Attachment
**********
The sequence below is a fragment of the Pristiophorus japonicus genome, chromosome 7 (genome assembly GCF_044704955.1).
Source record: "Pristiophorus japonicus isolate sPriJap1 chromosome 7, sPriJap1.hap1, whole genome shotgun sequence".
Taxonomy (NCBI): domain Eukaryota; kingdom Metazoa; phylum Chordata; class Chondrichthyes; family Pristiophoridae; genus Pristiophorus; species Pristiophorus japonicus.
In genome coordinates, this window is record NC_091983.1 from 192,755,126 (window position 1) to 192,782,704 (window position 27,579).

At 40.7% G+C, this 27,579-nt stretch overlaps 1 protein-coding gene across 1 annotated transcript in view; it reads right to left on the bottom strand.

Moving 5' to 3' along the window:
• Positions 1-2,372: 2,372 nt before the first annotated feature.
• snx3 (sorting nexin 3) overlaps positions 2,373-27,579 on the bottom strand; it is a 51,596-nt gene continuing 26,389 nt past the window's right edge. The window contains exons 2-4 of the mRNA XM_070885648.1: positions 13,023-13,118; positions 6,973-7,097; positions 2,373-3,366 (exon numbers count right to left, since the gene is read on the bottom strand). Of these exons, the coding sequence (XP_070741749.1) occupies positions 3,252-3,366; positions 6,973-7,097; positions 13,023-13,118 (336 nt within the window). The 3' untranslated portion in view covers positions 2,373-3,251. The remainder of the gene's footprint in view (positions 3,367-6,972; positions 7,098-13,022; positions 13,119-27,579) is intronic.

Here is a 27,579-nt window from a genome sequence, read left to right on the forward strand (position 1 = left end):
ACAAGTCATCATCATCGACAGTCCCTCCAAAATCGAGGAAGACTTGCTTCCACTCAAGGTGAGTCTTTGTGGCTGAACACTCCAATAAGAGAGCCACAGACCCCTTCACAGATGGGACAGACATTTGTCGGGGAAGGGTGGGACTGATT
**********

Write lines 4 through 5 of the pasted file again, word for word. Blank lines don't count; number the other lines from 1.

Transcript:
In genome coordinates, this window is record NC_091983.1 from 192,755,126 (window position 1) to 192,782,704 (window position 27,579).

At 40.7% G+C, this 27,579-nt stretch overlaps 1 protein-coding gene across 1 annotated transcript in view; it reads right to left on the bottom strand.